The Power of Giving Back

Making a Lasting Impact

Victoria Chukwuma, Comm’23, was born in Nigeria. When she was 10, her parents moved the family to Canada, and they eventually settled in Brampton, Ont. To this day, Victoria is amazed at everything her mom and dad did for her and her brother and two sisters. “I’m in awe of how hard they had to work to get us to where we are today.”

It was her dad who spurred her interest in commerce. He studied business in Nigeria “and was always analyzing situations using a business perspective,” she says. Though Victoria considered attending schools closer to home in Toronto, she decided to accept Smith’s offer and come to Kingston—a decision made financially easier by receiving donor and class-funded student awards. She aims to work in finance after graduation.

No matter where her career takes her, Victoria has already made a big impact at Smith. Last year, she cofounded the Smith Black Business Association (SBBA). The organization aims to take down barriers that get in the way of Black people having prosperous business careers while also promoting professional development and being a safe space for Black students.

Getting the Smith Black Business Association off the ground was not easy, but Victoria (who is its co-chair) felt it had to be done. Even before the murder of George Floyd last May, she wondered why there was no Black business organization at Smith. Her commitment only grew after Floyd’s murder and the subsequent launch of the Stolen by Smith Instagram page. After that, she recalls, “I had a lot of people asking me questions. I felt like I was speaking for every single Black person. I thought, now we had to launch.”

The SBBA held a number of virtual events this past year and it received significant recognition. It was named the Commerce Society’s “Committee of the Year” for 2020-2021, won “Event of the Year” for its taster event, “Exploring Allyship: The Power of Change”, and received the Queen’s Alma Mater Society’s “New Club of the Year” award. Victoria is looking forward to building on that momentum. Among her aims: to get more alumni involved in the SBBA and to develop a mentorship program.

“Once I leave Smith, I’m excited to see how it grows,” she says, adding: “Everyone has their way of protesting; this has been my way of fighting for Black lives.

Victoria Chukwuma“I had a lot of people asking me questions. I felt like I was speaking for every single Black person.”
Joel Vidad“My hope is to allow new students to feel represented...that they are not alone dealing with equity issues.”

A Commitment to Student Success

Joel Vidad, Comm’23, grew up in a Toronto apartment complex to parents who moved to Canada from the Philippines. Many of his neighbours were immigrants, and he remembers the strong sense of community around him. It’s a feeling he takes with him wherever he goes—including to Smith.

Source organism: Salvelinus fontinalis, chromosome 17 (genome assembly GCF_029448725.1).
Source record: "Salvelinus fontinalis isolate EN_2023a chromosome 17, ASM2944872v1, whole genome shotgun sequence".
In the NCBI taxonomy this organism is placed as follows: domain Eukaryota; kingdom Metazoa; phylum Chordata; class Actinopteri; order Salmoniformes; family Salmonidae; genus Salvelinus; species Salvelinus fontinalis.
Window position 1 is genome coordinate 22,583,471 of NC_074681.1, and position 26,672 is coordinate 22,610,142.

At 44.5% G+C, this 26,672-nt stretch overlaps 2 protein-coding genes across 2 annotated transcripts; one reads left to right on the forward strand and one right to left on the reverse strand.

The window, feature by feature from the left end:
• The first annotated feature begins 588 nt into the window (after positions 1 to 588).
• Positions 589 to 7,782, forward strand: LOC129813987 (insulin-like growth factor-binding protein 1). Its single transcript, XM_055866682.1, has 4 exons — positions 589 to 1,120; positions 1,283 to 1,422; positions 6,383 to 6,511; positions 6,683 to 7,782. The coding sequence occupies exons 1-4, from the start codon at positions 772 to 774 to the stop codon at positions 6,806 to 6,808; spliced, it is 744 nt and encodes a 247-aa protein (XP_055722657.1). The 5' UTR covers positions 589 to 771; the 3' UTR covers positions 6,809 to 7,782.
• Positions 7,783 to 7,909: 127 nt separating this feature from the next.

“Every year, I meet new Canadians within my school, and me being a Canadian-born citizen, I cannot imagine the sacrifices that were made in pursuit of becoming Canadian,” he says. “I feel it’s my role to foster belongingness so that everyone can both support and be supported by each other.”

At Smith, that has meant getting involved in organizations that promote community. Last year, Joel joined the Queen’s Student Diversity Project, a student-led group that provides a safe space for Queen’s students and encourages equity on campus. As the group’s project manager, Joel plans events that educate more students about diversity and inclusion. He’s also the external events co-ordinator at Q+, which empowers LGBTQ2S+ students at Queen’s, and he’s the education co-ordinator at the Smith Global Network.

In some ways, Joel is paying forward to today’s students the support he has received from school alumni. That’s because Joel is a recipient of the Commerce 1988 Honorary Award, created by the Commerce Class of ’88 to celebrate their 25th reunion. The award also honours the memory of classmates who’ve passed away: Chris Verney, Margaret Philp, Brian Pearson and Carolyn Anne Trausch. The award has supported 10 students since its inception in 2013 and is No. 5 on Smith’s Top 20 class endowments (as of April 2021). At almost $1 million, it aligns with Smith’s EDII Strategic Action Plan goal of moving five class endowed funds past the $1-million mark to promote socio-economic inclusion at Smith.

Joel, who is working toward a career in accounting, is grateful for the award and appreciates knowing that alumni are helping today’s students succeed. It’s another reason he’s committed to improving the student experience through organizations like Q+ and the Queen’s Student Diversity Project.

“I feel that these groups allow current and future Smith students to be proud of their identity and to feel that they belong,” he says. “My hope is to allow new students to feel represented in the student body, that they are not alone dealing with equity issues, and to be represented in the business world after graduation.”